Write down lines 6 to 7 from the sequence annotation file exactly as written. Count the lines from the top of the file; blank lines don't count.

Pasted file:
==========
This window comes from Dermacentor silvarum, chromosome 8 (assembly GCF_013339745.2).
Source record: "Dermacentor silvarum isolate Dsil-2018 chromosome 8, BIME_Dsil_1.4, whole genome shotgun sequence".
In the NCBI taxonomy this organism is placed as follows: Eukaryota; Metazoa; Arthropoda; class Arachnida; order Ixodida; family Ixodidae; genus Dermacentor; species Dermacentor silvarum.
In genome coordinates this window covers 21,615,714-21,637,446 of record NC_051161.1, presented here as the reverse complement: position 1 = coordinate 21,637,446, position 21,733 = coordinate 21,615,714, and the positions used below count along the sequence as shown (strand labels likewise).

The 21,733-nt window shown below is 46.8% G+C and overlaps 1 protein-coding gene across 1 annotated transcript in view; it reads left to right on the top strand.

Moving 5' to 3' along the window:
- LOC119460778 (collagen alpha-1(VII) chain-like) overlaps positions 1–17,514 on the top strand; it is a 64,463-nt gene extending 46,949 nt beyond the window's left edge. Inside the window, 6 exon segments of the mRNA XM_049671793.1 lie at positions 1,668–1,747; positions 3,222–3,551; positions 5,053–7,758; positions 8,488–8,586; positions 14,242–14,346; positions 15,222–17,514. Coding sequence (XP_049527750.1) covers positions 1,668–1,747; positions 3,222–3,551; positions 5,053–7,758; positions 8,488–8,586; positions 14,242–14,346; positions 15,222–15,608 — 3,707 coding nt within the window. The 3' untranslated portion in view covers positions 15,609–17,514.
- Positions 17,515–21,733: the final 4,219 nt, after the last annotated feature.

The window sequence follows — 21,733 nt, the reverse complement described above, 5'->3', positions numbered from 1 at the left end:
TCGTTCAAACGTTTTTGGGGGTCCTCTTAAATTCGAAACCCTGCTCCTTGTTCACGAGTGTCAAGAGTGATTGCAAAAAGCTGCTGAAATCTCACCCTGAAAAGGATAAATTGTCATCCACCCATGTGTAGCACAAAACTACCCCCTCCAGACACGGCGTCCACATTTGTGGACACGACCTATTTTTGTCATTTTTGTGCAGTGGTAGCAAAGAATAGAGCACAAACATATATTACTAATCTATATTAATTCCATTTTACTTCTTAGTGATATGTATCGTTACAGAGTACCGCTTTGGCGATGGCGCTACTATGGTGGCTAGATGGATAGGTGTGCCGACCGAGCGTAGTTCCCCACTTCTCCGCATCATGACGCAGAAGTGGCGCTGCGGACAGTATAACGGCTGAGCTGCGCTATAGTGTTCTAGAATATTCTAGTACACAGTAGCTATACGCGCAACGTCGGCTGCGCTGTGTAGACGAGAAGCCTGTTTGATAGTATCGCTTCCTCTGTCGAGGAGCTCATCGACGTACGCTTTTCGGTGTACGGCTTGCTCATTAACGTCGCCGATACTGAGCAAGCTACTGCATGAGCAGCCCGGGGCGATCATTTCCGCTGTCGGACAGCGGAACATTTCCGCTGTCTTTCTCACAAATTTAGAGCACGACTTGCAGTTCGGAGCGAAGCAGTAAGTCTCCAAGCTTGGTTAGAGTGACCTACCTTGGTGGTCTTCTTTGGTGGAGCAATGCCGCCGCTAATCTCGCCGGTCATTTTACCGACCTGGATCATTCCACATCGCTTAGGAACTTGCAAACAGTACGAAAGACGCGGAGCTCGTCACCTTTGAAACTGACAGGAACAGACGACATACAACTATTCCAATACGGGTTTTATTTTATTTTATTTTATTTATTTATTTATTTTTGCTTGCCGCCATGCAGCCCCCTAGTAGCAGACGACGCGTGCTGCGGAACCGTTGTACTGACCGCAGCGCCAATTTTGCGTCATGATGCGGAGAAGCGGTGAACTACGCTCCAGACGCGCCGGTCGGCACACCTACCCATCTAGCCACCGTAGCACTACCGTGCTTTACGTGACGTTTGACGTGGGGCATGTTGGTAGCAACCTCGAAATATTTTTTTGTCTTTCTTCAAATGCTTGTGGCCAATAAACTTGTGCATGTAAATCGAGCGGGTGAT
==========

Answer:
Moving 5' to 3' along the window:
- LOC119460778 (collagen alpha-1(VII) chain-like) overlaps positions 1–17,514 on the top strand; it is a 64,463-nt gene extending 46,949 nt beyond the window's left edge. Inside the window, 6 exon segments of the mRNA XM_049671793.1 lie at positions 1,668–1,747; positions 3,222–3,551; positions 5,053–7,758; positions 8,488–8,586; positions 14,242–14,346; positions 15,222–17,514. Coding sequence (XP_049527750.1) covers positions 1,668–1,747; positions 3,222–3,551; positions 5,053–7,758; positions 8,488–8,586; positions 14,242–14,346; positions 15,222–15,608 — 3,707 coding nt within the window. The 3' untranslated portion in view covers positions 15,609–17,514.